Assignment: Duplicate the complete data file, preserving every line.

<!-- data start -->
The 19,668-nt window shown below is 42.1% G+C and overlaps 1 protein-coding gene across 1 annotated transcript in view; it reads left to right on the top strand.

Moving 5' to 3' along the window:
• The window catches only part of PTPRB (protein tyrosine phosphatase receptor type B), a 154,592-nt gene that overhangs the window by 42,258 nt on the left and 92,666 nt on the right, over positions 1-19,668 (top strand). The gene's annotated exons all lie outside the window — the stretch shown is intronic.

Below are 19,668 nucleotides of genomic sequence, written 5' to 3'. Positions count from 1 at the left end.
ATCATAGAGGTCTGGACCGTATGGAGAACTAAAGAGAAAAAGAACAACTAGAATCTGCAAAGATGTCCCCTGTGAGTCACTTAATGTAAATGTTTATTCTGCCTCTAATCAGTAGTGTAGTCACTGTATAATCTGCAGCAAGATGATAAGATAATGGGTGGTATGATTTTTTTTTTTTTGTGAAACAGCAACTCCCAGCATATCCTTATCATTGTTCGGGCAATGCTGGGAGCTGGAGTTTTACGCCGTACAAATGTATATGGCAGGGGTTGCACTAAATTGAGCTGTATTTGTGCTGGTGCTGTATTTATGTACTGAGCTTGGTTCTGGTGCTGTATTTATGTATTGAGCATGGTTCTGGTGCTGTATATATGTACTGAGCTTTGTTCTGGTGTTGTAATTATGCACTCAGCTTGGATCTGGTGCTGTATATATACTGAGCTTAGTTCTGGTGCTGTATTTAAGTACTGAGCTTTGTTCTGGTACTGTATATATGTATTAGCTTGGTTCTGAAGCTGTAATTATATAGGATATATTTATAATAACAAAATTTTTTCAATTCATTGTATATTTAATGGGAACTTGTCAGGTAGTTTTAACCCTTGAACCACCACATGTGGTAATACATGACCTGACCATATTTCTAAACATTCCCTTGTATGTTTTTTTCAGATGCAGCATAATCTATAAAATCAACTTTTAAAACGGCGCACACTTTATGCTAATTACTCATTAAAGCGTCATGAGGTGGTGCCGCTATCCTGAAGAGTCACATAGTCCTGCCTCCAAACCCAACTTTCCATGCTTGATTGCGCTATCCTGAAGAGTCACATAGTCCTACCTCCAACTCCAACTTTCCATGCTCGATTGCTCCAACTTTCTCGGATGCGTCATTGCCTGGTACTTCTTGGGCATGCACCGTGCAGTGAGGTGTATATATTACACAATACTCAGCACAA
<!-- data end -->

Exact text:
The 19,668-nt window shown below is 42.1% G+C and overlaps 1 protein-coding gene across 1 annotated transcript in view; it reads left to right on the top strand.

Moving 5' to 3' along the window:
• The window catches only part of PTPRB (protein tyrosine phosphatase receptor type B), a 154,592-nt gene that overhangs the window by 42,258 nt on the left and 92,666 nt on the right, over positions 1-19,668 (top strand). The gene's annotated exons all lie outside the window — the stretch shown is intronic.

Below are 19,668 nucleotides of genomic sequence, written 5' to 3'. Positions count from 1 at the left end.
ATCATAGAGGTCTGGACCGTATGGAGAACTAAAGAGAAAAAGAACAACTAGAATCTGCAAAGATGTCCCCTGTGAGTCACTTAATGTAAATGTTTATTCTGCCTCTAATCAGTAGTGTAGTCACTGTATAATCTGCAGCAAGATGATAAGATAATGGGTGGTATGATTTTTTTTTTTTTGTGAAACAGCAACTCCCAGCATATCCTTATCATTGTTCGGGCAATGCTGGGAGCTGGAGTTTTACGCCGTACAAATGTATATGGCAGGGGTTGCACTAAATTGAGCTGTATTTGTGCTGGTGCTGTATTTATGTACTGAGCTTGGTTCTGGTGCTGTATTTATGTATTGAGCATGGTTCTGGTGCTGTATATATGTACTGAGCTTTGTTCTGGTGTTGTAATTATGCACTCAGCTTGGATCTGGTGCTGTATATATACTGAGCTTAGTTCTGGTGCTGTATTTAAGTACTGAGCTTTGTTCTGGTACTGTATATATGTATTAGCTTGGTTCTGAAGCTGTAATTATATAGGATATATTTATAATAACAAAATTTTTTCAATTCATTGTATATTTAATGGGAACTTGTCAGGTAGTTTTAACCCTTGAACCACCACATGTGGTAATACATGACCTGACCATATTTCTAAACATTCCCTTGTATGTTTTTTTCAGATGCAGCATAATCTATAAAATCAACTTTTAAAACGGCGCACACTTTATGCTAATTACTCATTAAAGCGTCATGAGGTGGTGCCGCTATCCTGAAGAGTCACATAGTCCTGCCTCCAAACCCAACTTTCCATGCTTGATTGCGCTATCCTGAAGAGTCACATAGTCCTACCTCCAACTCCAACTTTCCATGCTCGATTGCTCCAACTTTCTCGGATGCGTCATTGCCTGGTACTTCTTGGGCATGCACCGTGCAGTGAGGTGTATATATTACACAATACTCAGCACAA